Researcher Reza Kormi-Nouri’s study shows that bilingual children have a linguistic head start when they first go to school, but fall behind as they get older. The results of his study, published in the ‘Bilingualism: Language and Cognition’ journal, run counter to previous previous findings in the field.
“It’s surprising because until now we believed it was the other way around: that bilingual children do worse in the first years of school but then catch up,” said Kormi-Nouri.
Kormi-Nouri carried out two types of tests in Iran on bilingual and monolingual children aged between 7 and 12-years-old. All of the children were tested in Persian, the language used in school.
At home, the bilingual children spoke a different single language, either Turkish or Kurdish. However, the researcher said the outcome would likely have been the same for children brought up in homes where the parents spoke two different languages.
“I haven’t examined that group for this study, but we can still talk about the same effects,” he told The Local, basing his assumption on previous findings in the field.
In his study, the children were first given three minutes to come up with as many words as possible starting with a certain letter or relating to a particular category.
The younger bilingual children matched the single-language children in the letter test and scored higher in the category test. As they grew older, however, the bilingual children were overtaken, and Kormi-Nouri noted that the discrepancy widened with age.
The researcher said one possibility was that the languages created mutual disturbances as the proficiency levels balanced out.
“But there’s also an alternative explanation that’s directly opposed to this one: since the children in Iran do not receive any tuition in their home language, an imbalance develops instead between the languages,” said Kormi Nouri.
“The older the children get, the stronger their school language becomes, while the home language becomes weaker and this has a negative effect on them.”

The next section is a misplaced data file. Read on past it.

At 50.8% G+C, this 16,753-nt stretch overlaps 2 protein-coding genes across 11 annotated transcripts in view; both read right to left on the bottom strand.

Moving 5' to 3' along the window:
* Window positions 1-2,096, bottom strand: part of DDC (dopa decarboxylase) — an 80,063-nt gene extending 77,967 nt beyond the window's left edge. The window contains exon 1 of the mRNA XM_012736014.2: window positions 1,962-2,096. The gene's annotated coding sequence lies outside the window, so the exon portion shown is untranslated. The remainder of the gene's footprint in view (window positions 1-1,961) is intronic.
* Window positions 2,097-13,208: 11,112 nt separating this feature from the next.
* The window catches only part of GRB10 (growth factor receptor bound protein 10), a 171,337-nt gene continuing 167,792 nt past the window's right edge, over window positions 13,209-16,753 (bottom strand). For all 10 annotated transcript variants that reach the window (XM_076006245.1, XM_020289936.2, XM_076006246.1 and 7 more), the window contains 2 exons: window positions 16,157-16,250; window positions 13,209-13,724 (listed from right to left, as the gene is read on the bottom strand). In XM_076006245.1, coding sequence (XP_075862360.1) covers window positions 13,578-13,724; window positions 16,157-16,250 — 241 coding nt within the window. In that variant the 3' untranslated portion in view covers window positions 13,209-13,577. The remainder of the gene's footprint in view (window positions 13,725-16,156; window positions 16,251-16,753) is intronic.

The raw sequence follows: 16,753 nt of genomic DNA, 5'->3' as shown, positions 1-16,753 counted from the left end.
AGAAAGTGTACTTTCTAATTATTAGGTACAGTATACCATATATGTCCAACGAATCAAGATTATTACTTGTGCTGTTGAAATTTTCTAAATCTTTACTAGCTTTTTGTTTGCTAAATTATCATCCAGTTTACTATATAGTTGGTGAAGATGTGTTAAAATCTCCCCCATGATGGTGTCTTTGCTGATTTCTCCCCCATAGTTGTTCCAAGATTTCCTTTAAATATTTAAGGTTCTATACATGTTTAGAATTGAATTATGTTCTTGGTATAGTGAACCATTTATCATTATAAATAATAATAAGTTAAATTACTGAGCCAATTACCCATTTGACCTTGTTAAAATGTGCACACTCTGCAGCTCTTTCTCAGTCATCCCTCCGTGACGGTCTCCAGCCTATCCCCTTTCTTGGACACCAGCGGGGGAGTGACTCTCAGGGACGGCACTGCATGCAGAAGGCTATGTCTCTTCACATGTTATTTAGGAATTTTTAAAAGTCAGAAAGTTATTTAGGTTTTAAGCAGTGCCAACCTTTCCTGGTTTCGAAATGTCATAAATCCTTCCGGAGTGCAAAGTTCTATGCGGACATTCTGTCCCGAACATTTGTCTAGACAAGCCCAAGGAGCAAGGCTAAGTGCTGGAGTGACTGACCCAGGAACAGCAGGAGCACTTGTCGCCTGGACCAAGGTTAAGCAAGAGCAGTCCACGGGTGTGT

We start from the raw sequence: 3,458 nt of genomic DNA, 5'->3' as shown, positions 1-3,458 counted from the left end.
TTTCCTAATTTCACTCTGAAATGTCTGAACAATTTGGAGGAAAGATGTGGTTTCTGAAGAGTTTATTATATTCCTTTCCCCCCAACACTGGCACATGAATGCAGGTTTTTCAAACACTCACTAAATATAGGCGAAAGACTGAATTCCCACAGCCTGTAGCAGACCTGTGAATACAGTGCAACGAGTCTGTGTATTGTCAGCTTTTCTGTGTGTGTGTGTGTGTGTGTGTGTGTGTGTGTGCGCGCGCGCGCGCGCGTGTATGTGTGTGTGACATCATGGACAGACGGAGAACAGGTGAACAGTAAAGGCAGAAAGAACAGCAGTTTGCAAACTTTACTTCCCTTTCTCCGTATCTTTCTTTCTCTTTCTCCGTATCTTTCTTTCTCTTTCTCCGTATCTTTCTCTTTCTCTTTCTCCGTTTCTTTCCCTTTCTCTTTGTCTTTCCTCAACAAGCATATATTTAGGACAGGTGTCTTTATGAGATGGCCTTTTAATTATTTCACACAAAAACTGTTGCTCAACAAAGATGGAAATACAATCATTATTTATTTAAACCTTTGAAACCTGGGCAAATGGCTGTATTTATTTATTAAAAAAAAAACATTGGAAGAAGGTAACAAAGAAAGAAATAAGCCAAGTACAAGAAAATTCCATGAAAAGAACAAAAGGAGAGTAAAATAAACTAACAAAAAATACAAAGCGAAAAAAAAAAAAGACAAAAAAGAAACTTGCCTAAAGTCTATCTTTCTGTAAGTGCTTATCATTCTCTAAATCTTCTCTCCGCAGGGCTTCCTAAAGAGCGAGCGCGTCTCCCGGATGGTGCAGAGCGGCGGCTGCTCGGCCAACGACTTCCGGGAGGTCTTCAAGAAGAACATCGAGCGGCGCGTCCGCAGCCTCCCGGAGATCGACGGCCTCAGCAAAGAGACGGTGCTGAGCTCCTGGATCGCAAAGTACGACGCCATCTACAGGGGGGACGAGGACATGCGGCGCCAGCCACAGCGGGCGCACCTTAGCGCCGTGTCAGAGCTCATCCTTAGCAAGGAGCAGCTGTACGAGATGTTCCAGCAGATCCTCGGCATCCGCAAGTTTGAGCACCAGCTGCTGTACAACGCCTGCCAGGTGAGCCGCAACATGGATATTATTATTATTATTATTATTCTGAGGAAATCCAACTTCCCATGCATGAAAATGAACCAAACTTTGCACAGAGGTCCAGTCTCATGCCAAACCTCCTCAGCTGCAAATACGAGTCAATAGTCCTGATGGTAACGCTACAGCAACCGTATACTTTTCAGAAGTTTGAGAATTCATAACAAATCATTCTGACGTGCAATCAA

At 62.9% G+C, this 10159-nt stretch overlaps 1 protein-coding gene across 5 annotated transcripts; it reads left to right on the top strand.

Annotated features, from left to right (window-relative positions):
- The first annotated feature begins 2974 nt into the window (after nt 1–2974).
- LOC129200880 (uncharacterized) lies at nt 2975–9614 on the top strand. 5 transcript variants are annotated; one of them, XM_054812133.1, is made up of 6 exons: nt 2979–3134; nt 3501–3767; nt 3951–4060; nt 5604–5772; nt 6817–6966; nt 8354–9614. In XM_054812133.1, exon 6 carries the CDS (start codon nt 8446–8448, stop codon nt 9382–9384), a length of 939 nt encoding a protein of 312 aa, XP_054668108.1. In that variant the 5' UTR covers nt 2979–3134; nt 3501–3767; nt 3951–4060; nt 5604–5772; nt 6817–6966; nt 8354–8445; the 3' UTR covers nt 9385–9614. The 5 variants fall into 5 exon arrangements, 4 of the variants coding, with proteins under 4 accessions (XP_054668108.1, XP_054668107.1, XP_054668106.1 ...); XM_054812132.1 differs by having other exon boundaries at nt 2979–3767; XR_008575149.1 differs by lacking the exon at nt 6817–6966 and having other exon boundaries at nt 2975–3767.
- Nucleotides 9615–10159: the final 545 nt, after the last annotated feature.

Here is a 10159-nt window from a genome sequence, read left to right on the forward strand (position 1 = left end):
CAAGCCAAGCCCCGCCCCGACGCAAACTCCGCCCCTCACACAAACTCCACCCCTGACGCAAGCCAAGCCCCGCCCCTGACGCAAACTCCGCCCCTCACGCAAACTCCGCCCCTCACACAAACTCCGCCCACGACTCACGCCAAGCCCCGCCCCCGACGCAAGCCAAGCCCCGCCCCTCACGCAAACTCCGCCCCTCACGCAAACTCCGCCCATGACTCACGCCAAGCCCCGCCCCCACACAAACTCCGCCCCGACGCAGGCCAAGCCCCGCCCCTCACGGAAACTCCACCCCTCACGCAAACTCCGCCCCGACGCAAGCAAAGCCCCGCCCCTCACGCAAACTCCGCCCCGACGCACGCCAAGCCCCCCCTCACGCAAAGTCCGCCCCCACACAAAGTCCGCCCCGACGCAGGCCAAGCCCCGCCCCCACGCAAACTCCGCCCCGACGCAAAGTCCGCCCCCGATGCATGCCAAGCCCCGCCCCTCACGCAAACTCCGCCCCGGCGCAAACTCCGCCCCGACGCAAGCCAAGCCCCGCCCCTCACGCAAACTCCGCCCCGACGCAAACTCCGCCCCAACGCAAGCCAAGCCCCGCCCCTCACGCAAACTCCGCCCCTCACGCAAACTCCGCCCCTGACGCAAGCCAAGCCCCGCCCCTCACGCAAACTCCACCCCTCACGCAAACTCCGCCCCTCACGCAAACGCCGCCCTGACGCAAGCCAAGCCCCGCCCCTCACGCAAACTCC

One group formed an exception to the general trend, with Kormi-Nouri finding that children who received extra tuition in the language spoken at home continued to perform above average in tests even at a later age.
Kormi-Nouri said this was supported by previous studies he has carried out on children in Sweden who receive extra tuition at school in the language spoken outside the classroom.
“In Sweden, immigrants have maybe two to four hours a week of home language classes at school. They don’t have that in Iran,” he said.
“Since the languages help each other, when you have the home language at school it provides a major boost.”
The researcher stressed that the positive “cognitive effects” were also supplemented by the social and emotional benefits arising from the fact that the language spoken at home is respected by society at large.
For younger children, linguistic competence is tied to how words sound. Later, visual and semantic aspects increase in importance, meaning that children’s proficiency in their home language suffers if they can only read or write in the language used at school.
Kormi-Nouri concluded that more research was needed that monitored children for longer periods of time, enabling academics to compare children who learn to read and write two languages with those who speak a single language.